Nicole Calamaio recently joined Sundt Construction, Inc. (www.sundt.com) as the general contractor’s new corporate director of total rewards.In this human resources role, Calamaio directs the planning and administration of Sundt’s total rewards program, helping to achieve the company’s strategic objectives. Calamaio’s extensive background in total rewards, including compensation, benefits, recognition programs and talent management systems, will support Sundt’s employee-owners as the company continues to grow.Calamaio brings nearly 20 years of experience working in human resources, 15 of which she spent as director of compensation, benefits and human resource information systems for another prominent construction company. She earned a Master of Arts degree in human resources and industrial relations from the University of Minnesota and a Bachelor of Arts degree in human resource management from the University of St. Thomas.
CODAC Behavioral Health Services purchased the 18,606 square foot office building located at 1025-1075 E. Fort Lowell in Tucson from Ventura Canyon Property, LLC. Tom Knox, SIOR and Paul Hooker, with Cushman & Wakefield | PICOR, represented the buyer. Dan Wesson with The Waterfall Group represented the seller in this transaction.Marana Health Center, Inc. leased 16,243 square feet, filling nine suites at 3690 S. Park Avenue in Tucson from William Lee, LLC. Ron Zimmerman, Commercial Specialist with Cushman & Wakefield | PICOR, represented the landlord in this transaction.
Cassidy Turley announced the $7.4 million ($80.88/psf) sale of Westwood Business Park, a Class B office development at 2222-2228 West Northern Avenue in the Northwest Phoenix Submarket. California-based LBK Trust III purchased the property from Nebraska-based MJA Holdings, LLC.Cassidy Turley Executive Managing Director Eric Wichterman and Senior Vice President Mike Coover negotiated the transaction on behalf of the seller, while Edward Nelson of Marcus & Millichap represented the buyer.Built in 1981, Westwood Business Park is a ±91,491 square foot office complex consisting of four two-story buildings on 5.40 acres. The property is located conveniently in the heart of North Central Phoenix west of 19th Avenue and Northern Avenue. Westwood Business Park is minutes from the Interstate 17 and the Loop 101 freeways and in close proximity to shopping, restaurants, hotels, high-end communities, recreational parks and corporate centers. The business park was 82% leased at the time of sale.
Earlier this month, Sand Capital acquired 29 CVS stores in 12 states and six shopping centers in three states. Sand Capital, a privately-held real estate investment company, located in Scottsdale, Ariz., has just closed on 140,390 square foot Target-anchored power center in Fountain Hills. Sand Capital is the financial arm and sister company to Sandor Development Company, which was founded in 1963 in Indianapolis, Indiana. Today, Sandor owns and manages over 8 million square feet of shopping centers in 25 states throughout the United States. Once acquired, Sand Capital assets are managed and leased by Sandor. Four Peaks Plaza at 16735-16845 East Shea Boulevard is located in the northern Phoenix suburb of Fountain Hills. The center is comprised of 28 units and three outlots. Some of the major national tenants include Ross Dress for Less, Petco, Pier 1 Imports, Hi Health, Dollar Tree, Starbucks, Subway and O’Reilly Auto Parts. The leasing flyer is attached.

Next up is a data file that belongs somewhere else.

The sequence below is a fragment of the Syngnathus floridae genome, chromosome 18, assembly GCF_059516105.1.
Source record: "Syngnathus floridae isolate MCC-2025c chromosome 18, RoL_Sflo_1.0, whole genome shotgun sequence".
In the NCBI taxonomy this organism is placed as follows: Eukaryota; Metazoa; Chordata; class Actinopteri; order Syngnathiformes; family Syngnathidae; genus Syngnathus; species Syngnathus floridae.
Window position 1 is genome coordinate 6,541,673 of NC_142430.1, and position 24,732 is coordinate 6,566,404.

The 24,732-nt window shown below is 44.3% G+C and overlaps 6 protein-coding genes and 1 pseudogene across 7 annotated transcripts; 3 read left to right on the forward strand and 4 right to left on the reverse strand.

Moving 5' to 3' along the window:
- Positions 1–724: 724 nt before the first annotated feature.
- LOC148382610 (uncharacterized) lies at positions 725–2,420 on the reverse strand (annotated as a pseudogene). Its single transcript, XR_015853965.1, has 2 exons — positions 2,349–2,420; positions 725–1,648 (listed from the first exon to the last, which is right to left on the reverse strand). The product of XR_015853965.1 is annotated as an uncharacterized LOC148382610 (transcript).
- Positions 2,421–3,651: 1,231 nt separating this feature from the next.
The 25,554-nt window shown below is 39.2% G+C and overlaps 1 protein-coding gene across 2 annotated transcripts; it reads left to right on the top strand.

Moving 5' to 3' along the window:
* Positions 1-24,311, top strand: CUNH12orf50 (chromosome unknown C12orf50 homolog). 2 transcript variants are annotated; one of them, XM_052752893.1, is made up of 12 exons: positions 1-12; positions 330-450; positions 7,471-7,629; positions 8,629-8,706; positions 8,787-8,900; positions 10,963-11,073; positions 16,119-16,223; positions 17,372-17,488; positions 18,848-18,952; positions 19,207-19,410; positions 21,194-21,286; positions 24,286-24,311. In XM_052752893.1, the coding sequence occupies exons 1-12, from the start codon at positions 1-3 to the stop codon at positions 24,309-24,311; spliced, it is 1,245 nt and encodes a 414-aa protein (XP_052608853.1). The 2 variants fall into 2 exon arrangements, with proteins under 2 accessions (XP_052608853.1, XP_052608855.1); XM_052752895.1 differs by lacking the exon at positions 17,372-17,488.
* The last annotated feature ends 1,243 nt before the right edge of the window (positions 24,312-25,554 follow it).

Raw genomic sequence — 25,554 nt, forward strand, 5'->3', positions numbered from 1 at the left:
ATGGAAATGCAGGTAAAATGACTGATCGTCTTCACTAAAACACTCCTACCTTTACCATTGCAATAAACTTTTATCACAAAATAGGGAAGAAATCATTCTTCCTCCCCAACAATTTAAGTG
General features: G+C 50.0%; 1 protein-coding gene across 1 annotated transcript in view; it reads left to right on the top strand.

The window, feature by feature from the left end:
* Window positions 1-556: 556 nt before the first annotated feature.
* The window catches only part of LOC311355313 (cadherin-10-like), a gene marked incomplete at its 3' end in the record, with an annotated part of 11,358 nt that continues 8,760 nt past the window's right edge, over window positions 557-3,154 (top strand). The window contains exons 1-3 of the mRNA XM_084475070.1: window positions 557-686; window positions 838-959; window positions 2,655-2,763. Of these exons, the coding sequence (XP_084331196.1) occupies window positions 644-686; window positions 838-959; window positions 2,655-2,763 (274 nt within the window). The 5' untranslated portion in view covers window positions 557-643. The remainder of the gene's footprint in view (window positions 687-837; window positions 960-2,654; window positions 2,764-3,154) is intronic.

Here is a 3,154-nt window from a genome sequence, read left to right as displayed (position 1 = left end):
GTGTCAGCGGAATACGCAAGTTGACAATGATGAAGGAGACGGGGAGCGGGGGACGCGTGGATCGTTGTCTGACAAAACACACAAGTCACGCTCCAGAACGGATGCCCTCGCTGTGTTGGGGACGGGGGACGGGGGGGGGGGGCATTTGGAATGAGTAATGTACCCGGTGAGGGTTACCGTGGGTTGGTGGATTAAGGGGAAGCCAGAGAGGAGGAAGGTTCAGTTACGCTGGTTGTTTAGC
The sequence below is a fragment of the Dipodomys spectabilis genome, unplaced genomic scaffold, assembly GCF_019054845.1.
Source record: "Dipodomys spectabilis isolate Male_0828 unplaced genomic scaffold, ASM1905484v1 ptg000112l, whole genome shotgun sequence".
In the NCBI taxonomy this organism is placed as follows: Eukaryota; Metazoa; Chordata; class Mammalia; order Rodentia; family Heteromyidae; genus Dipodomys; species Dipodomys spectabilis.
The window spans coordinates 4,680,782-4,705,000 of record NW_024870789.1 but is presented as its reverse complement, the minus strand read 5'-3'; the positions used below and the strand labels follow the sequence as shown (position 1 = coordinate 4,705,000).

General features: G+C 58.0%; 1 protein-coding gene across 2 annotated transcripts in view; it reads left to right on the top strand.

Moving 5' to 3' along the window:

Skanska has started work on phase one of the 8,675-acre Skyline Regional Park in Buckeye.The $3.95 million project for the City of Buckeye includes roadway construction, park features including entry gate house, entry gate monument and gates, ramadas, rest rooms and a pedestrian/equestrian bridge across the Skyline Wash.The work consists of subgrade preparation, pipe and reinforced concrete box culverts, asphalt paving, new entry gate house and restrooms, curb, gutter and sidewalks, parking areas, decomposed granite roads and parking, landscaping, riprap, erosion control, park monument wall and sign, signing and striping, and other related incidental work.“From the beginning of this project the Skanska team has performed like seasoned professionals, committed to quality, reacting quickly to every request for information, providing solid value engineering and dedicating themselves to completing this project on time,” said Christopher Williams, manager, construction and contracting division, for the City of Buckeye. “Each member of the Skanska team, from the top to the bottom, has impressed me and I look forward to working with them on many more projects for the City of Buckeye.”“This project will provide numerous amenities to Valley residents and visitors,” said Skanska’s Phoenix Civil Construction Division Manager Chris Halpin. “We appreciate the teamwork from the City of Buckeye and our partners in making Phase One happen.”The park features views from the top of its mountain ridges overlooking the valley floor toward downtown Phoenix and south toward the Gila River.The park will also offer opportunities for hiking, mountain biking, horseback riding and other passive recreation activities such as wildlife viewing and camping. New programs will be offered for families to enjoy, including stargazing, fitness hikes and informative programs on the many natural and cultural resources found in the park.In July 2013, Skanska, which is active in both the building and civil construction markets, announced it had moved its building operations to 4742 North 24th Street in Phoenix, just south of Camelback Road. Skanska’s civil construction unit, formerly located in Peoria, Ariz., has co-located with the building group at the 24th Street location.